This first table of function terms below mirrors the idea of domain, range, & output for a standard function:A function in set theory world is simply a mapping of some (or all) elements from Set A to some (or all) elements in Set B.
In the example above, the collection of all the possible elements in A is known as the domain; while the elements in A that act as inputs are specially named arguments.
On the right, the collection of all possible outputs (also known as “range” in other branches), is referred to as the codomain; while the collection of actual output elements in B mapped from A is known as the image.
Nothing too complicated thus far, only a new way of defining the parameters of functions with.
Next, we’ll cover how to describe the behaviors of these mapping functions with common function types.
Injections, Surjections & BijectionsIn Set Theory, three terms are commonly used to classify set mappings: injectives, surjectives & bijectives.
These terms, unfortunately, have a few different names that amplify the confusion —we’ll therefore first review each definition, then, afterwards, step through some visual examples.
All three terms describe the manner in which arguments & images are mapped:A function is injective (a.
a “one-to-one”) if each element of the codomain is mapped to by at most one element of the domain.
A function is surjective (a.
a “onto”) if each element of the codomain is mapped to by at least one element of the domain.
(That is, the image and the codomain of the function are equal.
)A function is bijective (a.
a “one-to-one & onto,” “one-to-one correspondence”) if each element of the codomain is mapped to by exactly one element of the domain.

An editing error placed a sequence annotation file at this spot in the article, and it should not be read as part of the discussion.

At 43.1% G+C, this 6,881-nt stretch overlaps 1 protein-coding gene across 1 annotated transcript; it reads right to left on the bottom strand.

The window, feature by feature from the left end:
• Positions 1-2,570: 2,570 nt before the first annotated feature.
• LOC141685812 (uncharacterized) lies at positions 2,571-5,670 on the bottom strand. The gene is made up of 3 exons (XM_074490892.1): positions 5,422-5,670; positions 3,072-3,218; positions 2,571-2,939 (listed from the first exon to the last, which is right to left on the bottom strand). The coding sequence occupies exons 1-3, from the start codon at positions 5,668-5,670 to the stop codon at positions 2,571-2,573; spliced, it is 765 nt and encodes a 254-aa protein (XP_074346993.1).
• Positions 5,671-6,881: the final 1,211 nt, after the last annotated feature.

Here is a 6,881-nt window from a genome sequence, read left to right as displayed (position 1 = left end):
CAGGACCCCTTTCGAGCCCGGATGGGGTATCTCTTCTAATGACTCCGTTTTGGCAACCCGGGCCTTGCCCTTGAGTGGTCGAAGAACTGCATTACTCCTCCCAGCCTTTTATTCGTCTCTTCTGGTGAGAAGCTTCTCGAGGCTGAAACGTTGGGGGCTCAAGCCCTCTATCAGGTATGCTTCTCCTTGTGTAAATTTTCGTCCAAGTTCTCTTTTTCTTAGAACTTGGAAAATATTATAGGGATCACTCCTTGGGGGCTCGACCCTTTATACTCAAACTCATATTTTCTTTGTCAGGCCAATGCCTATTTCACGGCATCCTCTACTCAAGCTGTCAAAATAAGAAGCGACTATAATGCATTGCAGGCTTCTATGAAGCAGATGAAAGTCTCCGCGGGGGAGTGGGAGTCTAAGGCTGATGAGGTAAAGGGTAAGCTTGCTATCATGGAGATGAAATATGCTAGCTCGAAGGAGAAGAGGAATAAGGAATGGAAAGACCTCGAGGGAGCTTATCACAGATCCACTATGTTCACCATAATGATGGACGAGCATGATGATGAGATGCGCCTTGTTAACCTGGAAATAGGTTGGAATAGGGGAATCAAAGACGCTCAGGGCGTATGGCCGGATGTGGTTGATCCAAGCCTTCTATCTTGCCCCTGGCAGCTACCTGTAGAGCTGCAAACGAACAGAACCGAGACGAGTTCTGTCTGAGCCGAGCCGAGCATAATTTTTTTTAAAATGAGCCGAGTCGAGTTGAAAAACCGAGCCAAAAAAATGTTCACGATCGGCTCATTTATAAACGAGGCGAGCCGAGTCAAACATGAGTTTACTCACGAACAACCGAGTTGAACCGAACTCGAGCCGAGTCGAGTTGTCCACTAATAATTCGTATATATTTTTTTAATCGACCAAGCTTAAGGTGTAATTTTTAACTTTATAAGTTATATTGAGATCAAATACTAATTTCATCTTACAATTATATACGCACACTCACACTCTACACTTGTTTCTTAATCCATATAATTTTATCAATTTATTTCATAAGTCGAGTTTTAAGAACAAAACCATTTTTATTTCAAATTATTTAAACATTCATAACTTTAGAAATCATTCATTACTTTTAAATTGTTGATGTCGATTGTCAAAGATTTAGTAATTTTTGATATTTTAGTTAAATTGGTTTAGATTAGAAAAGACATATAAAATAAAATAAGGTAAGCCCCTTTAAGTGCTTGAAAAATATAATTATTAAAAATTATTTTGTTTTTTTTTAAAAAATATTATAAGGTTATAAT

The proverbial cherry-on-top of the complex nomenclature here extends to the possible connotations of the words “injective,” “surjective,” & “bijective.
” While used to describe a function (mapping), the former connotation is correct; however, it’s also correct to identify functions(mapping) purely by these characteristics.
So a function with injective behavior is called an injection, a function with surjective behavior is called a surjection, & finally, a function with bijective behavior is called a bijection.
Re-read the bullet points above.
A bijection is simply a function that fills both previous requirements — that is, the function is both injective & surjective.
An injective function need not be surjective, & a surjective function need not be injective.
Moving on to a visual example, these three classifications lead to set functions following four possible combinations of injective & surjective features summarized below:And there we go!.We now possess an elementary understanding of the common types of mappings seen in the world of sets.
This is by no means, however, the end of the journey as we kept this review to high-level introductions — quite opposite this is the very beginning.
The fundamentals of set theory are key to unlocking an understanding in higher-branches of mathematics.
In order to continue our ascend in the many branches, we’ll next digest one of the absolutely most ground-breaking theories in all history of math by leveraging our set theory knowledge: the Zermelo-Fraenkel set theory.